`Popular over-the-counter drugs not as effective as claimed`
London: People spend billions of pounds in a year on popular over-the-counter medicines like cough syrups, flu tablets, slimming pills and many others, but experts have revealed that they do not work as well as they claim to do.
Brands such as Benylin, Covonia, Seven Seas and Bach are part of an over-the-counter healthcare industry with sales worth more than 3billion pounds a year.
But an assessment by consumer campaigners Which? and a panel of medical experts has questioned what health benefits they have.
The manufacturer of Benylin Chesty Coughs Non-Drowsy claims it ‘works deep down to loosen phlegm, clear bronchial congestion, and make your cough more productive’.
But the Which? experts said the company provided no evidence of effectiveness.
The product’s key active ingredient is guaifenesin, but the experts said the studies that are used to support the claims of its effectiveness are low quality.
Benylin Tickly Coughs is said to have ‘soothing effects’ and ‘relieves tickly, dry coughs’. The active ingredients of the mixture are sugar alcohol (glycerol) and liquid sugar (sucrose). It also includes other sugars such as black treacle.
However, the experts said the mixture is roughly half sugar and its effectiveness is ‘unproven’.
The team also cast doubt about the claims made for Covonia Herbal Mucus Cough Syrup.
Which? said companies must be honest about what these products – which are often expensive – can do, particularly when it comes to important issues like health.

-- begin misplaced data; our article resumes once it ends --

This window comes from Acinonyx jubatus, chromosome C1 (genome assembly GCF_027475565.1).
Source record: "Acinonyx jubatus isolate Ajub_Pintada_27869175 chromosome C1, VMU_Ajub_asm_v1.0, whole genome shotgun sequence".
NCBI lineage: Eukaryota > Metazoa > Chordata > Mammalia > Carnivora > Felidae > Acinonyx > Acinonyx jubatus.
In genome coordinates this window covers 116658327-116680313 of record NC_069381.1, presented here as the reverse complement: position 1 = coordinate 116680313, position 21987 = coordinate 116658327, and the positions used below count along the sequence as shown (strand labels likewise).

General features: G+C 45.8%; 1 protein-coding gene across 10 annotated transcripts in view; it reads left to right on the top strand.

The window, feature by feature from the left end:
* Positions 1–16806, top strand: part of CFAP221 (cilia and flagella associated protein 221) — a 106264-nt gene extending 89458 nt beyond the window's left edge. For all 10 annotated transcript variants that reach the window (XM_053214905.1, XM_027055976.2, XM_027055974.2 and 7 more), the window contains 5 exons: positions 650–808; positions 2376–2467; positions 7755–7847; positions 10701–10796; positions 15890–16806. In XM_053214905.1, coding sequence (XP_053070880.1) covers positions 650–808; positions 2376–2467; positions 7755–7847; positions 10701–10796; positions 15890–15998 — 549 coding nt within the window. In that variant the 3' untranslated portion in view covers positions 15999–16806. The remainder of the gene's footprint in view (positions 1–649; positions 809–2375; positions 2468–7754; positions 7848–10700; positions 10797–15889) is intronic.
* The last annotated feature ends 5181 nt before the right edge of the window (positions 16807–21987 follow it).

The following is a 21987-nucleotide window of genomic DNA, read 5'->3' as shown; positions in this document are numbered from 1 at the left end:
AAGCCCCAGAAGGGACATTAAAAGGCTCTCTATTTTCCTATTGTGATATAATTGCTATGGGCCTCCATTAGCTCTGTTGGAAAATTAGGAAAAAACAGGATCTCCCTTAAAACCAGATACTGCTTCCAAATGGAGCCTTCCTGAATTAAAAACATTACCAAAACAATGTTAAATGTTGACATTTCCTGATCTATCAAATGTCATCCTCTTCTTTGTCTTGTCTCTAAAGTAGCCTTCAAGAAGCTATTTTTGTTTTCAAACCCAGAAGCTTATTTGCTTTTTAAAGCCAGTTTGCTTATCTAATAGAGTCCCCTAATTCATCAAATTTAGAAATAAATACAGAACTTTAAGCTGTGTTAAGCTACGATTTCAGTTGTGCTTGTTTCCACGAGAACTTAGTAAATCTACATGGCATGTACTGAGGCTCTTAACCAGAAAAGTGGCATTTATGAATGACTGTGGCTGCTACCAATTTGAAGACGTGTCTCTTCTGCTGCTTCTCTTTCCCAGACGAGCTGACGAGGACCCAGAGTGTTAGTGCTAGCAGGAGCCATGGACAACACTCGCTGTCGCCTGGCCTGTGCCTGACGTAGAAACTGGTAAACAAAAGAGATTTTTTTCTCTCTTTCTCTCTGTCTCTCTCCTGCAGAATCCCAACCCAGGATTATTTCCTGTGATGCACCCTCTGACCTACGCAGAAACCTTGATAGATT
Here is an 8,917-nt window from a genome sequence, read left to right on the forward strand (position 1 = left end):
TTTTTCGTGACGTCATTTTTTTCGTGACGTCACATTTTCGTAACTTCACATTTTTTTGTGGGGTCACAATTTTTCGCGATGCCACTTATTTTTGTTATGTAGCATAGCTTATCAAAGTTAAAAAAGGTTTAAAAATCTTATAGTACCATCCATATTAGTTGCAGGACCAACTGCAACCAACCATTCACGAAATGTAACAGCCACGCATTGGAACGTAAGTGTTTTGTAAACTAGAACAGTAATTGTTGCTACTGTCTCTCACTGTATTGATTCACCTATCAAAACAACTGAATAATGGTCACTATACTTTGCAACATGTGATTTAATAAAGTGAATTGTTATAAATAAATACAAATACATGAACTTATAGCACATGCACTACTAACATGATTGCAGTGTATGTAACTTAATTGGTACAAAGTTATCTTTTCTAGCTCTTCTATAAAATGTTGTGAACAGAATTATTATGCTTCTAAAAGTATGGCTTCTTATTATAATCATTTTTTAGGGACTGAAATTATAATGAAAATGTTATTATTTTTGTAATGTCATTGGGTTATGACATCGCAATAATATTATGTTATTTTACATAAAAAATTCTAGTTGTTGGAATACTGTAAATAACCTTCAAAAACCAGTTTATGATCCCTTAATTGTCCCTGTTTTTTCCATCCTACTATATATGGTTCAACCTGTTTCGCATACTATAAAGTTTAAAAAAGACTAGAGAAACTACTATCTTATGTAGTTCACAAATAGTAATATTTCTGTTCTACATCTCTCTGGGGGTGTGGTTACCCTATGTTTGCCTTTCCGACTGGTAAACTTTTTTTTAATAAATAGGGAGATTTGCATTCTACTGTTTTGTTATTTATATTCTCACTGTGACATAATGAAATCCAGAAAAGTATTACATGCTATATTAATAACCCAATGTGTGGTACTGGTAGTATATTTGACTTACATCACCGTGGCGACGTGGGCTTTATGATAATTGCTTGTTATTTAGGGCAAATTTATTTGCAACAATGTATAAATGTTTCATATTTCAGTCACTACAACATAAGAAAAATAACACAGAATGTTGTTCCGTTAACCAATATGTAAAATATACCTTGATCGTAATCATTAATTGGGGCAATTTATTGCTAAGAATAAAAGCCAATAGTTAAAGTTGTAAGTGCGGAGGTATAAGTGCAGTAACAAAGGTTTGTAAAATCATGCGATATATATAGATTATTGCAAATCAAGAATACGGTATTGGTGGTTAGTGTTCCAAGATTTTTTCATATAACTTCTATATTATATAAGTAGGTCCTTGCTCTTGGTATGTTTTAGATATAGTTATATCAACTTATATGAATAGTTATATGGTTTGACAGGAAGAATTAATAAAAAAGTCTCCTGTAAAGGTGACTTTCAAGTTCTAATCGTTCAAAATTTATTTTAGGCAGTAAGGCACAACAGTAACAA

“We spend billions on over-the-counter pharmacy products each year but we’ve found evidence of popular products making claims that our experts judged just aren’t backed by sufficient evidence,” the paper quoted a spokesman as saying.
“Companies should be upfront with the evidence behind the claims they make so that consumers can make an informed decision,” the spokesman added.
Seven Seas Jointcare Be Active tablets contain three ingredients glucosamine, omega 3 and chondroitin and use the marketing claim: ‘Keep really active with this everyday plan to look after your joints.’
But the Which? experts said the amount of the three ingredients in the tablets was ‘well below effective levels’.
Bach Rescue Remedy Spray, a flower essence that is claimed to comfort and reassure, is another product the panel has examined.
The firm claims it ‘provides support at times of emotional stress’. However, the experts pointed to research showing it is no more or less effective than a placebo.
Bio-Oil is promoted on the basis it can improve the appearance of scars but Which? said it was likely to be no more effective than the use of massage with other moisturising lotions.
Adios Slimming tablets include the active plant extracts boldo, butternut, dandelion root and fucus. These are said to ‘help speed up weight loss by acting on the body’s metabolism’.
But the experts said the trials used as evidence to back up the claims were not robust enough.
Boots Cold and Flu Relief tablets are sold to relieve symptoms such as fever, aches and pains. But, according to the experts, the dosage of paracetamol of 400mg is below the 500mg, which is normally recommended.
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